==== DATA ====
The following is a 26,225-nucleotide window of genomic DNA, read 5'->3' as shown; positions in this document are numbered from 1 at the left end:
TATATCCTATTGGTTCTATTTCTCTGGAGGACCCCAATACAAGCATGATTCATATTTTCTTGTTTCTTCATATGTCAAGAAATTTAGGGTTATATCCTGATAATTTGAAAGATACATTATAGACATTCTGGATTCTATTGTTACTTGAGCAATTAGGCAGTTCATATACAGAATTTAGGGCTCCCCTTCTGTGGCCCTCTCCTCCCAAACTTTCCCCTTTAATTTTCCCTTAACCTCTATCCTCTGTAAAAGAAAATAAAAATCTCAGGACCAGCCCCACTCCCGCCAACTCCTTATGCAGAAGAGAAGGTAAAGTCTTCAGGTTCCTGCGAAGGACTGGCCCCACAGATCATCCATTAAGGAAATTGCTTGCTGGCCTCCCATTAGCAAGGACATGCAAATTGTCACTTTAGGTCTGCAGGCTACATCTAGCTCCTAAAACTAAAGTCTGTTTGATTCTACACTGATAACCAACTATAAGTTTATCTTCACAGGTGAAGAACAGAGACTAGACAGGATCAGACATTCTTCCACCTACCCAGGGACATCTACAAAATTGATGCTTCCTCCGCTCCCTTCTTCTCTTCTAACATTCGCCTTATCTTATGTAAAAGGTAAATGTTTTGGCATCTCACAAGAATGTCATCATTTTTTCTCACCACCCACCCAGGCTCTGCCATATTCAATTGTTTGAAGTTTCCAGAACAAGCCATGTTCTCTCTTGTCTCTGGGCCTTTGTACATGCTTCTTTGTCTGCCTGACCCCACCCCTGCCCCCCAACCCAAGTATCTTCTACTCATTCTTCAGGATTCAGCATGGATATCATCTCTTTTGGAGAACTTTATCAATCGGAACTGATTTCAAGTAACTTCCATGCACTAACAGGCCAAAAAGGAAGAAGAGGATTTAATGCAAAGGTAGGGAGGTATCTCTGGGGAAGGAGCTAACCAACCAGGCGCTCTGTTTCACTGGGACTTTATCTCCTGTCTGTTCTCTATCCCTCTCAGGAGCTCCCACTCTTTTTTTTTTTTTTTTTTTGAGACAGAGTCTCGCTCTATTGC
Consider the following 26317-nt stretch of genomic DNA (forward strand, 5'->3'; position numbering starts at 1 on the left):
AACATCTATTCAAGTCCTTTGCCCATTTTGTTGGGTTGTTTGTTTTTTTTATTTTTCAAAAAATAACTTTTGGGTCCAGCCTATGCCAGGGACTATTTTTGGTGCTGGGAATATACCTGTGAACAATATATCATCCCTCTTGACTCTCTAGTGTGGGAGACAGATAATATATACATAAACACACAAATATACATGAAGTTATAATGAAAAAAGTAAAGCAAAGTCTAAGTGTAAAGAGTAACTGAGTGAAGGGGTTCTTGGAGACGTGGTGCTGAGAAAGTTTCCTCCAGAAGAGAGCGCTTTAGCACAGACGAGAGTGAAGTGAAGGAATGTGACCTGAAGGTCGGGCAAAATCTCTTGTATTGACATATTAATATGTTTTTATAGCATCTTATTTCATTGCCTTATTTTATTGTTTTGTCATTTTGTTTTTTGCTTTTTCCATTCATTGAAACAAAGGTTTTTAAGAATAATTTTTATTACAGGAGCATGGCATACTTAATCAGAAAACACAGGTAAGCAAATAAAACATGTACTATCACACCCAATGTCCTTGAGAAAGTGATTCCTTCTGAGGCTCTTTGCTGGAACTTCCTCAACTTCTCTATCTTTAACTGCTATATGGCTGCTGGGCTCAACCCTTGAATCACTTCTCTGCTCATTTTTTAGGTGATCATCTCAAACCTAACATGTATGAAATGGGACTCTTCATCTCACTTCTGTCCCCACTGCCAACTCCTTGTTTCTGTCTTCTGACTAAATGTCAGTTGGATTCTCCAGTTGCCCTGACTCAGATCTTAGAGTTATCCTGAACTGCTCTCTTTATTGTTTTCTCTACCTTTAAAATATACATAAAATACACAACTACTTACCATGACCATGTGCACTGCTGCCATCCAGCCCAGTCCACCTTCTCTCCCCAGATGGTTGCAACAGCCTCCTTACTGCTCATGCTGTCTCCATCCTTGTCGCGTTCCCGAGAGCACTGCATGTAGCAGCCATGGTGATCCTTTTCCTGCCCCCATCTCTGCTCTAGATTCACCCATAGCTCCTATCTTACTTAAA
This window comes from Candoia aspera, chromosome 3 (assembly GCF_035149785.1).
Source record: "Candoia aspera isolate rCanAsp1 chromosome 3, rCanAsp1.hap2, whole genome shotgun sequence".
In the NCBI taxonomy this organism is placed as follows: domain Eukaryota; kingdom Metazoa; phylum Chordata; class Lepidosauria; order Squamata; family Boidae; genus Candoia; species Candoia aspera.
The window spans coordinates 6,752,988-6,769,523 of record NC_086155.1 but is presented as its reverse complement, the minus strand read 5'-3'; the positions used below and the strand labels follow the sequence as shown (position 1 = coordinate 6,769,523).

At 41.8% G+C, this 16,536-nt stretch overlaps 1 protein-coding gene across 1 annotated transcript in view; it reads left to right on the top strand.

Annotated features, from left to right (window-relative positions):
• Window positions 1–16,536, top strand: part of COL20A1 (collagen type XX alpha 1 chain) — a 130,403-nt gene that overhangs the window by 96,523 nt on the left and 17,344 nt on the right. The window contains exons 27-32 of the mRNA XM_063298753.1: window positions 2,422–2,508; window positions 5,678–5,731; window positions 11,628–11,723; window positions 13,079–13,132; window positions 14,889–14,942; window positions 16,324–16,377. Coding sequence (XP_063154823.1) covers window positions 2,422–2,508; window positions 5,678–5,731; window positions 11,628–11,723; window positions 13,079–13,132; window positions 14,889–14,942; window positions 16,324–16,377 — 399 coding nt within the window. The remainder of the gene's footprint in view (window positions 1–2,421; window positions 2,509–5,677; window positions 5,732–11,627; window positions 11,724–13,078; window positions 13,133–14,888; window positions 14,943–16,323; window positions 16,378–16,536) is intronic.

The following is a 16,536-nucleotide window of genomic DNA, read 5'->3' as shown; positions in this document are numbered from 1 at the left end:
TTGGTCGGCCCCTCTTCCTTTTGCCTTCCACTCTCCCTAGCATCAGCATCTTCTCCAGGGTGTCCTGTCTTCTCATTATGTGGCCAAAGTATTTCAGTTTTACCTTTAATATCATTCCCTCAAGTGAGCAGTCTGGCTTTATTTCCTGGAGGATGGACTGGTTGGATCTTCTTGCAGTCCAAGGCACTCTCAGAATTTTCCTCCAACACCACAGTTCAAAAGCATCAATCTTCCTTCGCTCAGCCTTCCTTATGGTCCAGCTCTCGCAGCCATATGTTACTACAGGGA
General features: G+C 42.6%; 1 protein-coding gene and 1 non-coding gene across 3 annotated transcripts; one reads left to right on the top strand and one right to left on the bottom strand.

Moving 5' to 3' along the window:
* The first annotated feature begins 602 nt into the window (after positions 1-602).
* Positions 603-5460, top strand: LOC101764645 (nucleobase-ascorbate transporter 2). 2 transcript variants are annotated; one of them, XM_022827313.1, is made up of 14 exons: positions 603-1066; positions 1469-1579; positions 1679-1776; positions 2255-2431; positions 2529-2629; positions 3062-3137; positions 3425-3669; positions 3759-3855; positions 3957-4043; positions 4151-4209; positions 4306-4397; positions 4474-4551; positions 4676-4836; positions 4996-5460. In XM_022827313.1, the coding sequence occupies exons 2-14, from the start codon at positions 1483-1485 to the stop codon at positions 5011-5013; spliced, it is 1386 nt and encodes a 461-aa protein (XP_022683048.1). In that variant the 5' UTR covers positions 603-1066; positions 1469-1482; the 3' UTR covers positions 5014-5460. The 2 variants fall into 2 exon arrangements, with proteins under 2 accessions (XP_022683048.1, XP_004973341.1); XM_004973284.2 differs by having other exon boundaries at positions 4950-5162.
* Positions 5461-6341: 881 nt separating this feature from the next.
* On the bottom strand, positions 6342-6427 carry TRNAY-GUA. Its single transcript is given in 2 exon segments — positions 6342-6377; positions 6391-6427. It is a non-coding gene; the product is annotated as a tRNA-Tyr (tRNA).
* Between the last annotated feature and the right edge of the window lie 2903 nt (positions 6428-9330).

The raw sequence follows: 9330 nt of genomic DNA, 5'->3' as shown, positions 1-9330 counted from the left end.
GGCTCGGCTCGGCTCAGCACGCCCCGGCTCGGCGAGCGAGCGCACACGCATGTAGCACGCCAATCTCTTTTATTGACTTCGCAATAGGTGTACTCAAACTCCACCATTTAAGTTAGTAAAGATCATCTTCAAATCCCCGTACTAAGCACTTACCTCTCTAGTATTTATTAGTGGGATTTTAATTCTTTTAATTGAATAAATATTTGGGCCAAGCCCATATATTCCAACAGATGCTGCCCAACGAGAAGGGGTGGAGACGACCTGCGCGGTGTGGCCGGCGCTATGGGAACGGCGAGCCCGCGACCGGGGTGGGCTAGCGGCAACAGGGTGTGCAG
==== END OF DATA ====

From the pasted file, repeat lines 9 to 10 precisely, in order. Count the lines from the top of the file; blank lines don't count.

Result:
At 41.8% G+C, this 16,536-nt stretch overlaps 1 protein-coding gene across 1 annotated transcript in view; it reads left to right on the top strand.

Annotated features, from left to right (window-relative positions):